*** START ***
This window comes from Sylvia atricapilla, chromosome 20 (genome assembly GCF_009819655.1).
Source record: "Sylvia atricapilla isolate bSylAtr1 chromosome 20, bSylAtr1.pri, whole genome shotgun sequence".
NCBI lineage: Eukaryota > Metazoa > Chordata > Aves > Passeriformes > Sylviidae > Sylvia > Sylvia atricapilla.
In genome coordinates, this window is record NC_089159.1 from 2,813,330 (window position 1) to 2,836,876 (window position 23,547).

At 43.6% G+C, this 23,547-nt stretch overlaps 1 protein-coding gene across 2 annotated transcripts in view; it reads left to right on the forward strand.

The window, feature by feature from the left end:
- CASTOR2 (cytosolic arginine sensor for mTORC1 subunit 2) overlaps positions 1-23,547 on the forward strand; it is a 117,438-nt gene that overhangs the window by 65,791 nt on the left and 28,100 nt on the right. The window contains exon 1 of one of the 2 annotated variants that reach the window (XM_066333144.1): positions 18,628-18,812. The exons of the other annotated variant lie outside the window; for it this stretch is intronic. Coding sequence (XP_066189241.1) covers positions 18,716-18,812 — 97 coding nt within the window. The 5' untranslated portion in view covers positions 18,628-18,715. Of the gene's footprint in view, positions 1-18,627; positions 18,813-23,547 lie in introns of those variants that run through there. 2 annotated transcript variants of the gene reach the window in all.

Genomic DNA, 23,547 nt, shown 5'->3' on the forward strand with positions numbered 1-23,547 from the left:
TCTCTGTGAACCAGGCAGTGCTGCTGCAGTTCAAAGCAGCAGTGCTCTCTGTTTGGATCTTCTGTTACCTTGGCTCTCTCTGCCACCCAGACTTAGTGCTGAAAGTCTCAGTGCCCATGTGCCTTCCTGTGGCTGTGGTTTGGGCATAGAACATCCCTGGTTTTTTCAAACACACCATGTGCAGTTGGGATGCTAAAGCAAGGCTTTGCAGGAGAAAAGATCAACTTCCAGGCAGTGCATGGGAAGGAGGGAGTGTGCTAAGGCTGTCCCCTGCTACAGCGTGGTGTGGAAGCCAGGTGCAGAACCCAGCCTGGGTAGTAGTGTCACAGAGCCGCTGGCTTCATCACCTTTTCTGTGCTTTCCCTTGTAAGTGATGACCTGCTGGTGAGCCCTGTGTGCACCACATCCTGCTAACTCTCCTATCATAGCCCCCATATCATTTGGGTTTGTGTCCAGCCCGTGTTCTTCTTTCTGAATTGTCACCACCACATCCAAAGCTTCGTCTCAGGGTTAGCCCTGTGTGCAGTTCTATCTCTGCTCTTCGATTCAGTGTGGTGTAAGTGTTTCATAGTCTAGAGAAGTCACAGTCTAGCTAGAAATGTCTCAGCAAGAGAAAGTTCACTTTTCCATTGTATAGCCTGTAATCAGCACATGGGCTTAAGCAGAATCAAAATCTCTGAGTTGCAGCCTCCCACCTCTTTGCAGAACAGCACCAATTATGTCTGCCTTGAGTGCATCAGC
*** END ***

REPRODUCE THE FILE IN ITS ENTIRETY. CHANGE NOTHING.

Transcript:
This window comes from Sylvia atricapilla, chromosome 20 (genome assembly GCF_009819655.1).
Source record: "Sylvia atricapilla isolate bSylAtr1 chromosome 20, bSylAtr1.pri, whole genome shotgun sequence".
NCBI lineage: Eukaryota > Metazoa > Chordata > Aves > Passeriformes > Sylviidae > Sylvia > Sylvia atricapilla.
In genome coordinates, this window is record NC_089159.1 from 2,813,330 (window position 1) to 2,836,876 (window position 23,547).

At 43.6% G+C, this 23,547-nt stretch overlaps 1 protein-coding gene across 2 annotated transcripts in view; it reads left to right on the forward strand.

The window, feature by feature from the left end:
- CASTOR2 (cytosolic arginine sensor for mTORC1 subunit 2) overlaps positions 1-23,547 on the forward strand; it is a 117,438-nt gene that overhangs the window by 65,791 nt on the left and 28,100 nt on the right. The window contains exon 1 of one of the 2 annotated variants that reach the window (XM_066333144.1): positions 18,628-18,812. The exons of the other annotated variant lie outside the window; for it this stretch is intronic. Coding sequence (XP_066189241.1) covers positions 18,716-18,812 — 97 coding nt within the window. The 5' untranslated portion in view covers positions 18,628-18,715. Of the gene's footprint in view, positions 1-18,627; positions 18,813-23,547 lie in introns of those variants that run through there. 2 annotated transcript variants of the gene reach the window in all.

Genomic DNA, 23,547 nt, shown 5'->3' on the forward strand with positions numbered 1-23,547 from the left:
TCTCTGTGAACCAGGCAGTGCTGCTGCAGTTCAAAGCAGCAGTGCTCTCTGTTTGGATCTTCTGTTACCTTGGCTCTCTCTGCCACCCAGACTTAGTGCTGAAAGTCTCAGTGCCCATGTGCCTTCCTGTGGCTGTGGTTTGGGCATAGAACATCCCTGGTTTTTTCAAACACACCATGTGCAGTTGGGATGCTAAAGCAAGGCTTTGCAGGAGAAAAGATCAACTTCCAGGCAGTGCATGGGAAGGAGGGAGTGTGCTAAGGCTGTCCCCTGCTACAGCGTGGTGTGGAAGCCAGGTGCAGAACCCAGCCTGGGTAGTAGTGTCACAGAGCCGCTGGCTTCATCACCTTTTCTGTGCTTTCCCTTGTAAGTGATGACCTGCTGGTGAGCCCTGTGTGCACCACATCCTGCTAACTCTCCTATCATAGCCCCCATATCATTTGGGTTTGTGTCCAGCCCGTGTTCTTCTTTCTGAATTGTCACCACCACATCCAAAGCTTCGTCTCAGGGTTAGCCCTGTGTGCAGTTCTATCTCTGCTCTTCGATTCAGTGTGGTGTAAGTGTTTCATAGTCTAGAGAAGTCACAGTCTAGCTAGAAATGTCTCAGCAAGAGAAAGTTCACTTTTCCATTGTATAGCCTGTAATCAGCACATGGGCTTAAGCAGAATCAAAATCTCTGAGTTGCAGCCTCCCACCTCTTTGCAGAACAGCACCAATTATGTCTGCCTTGAGTGCATCAGC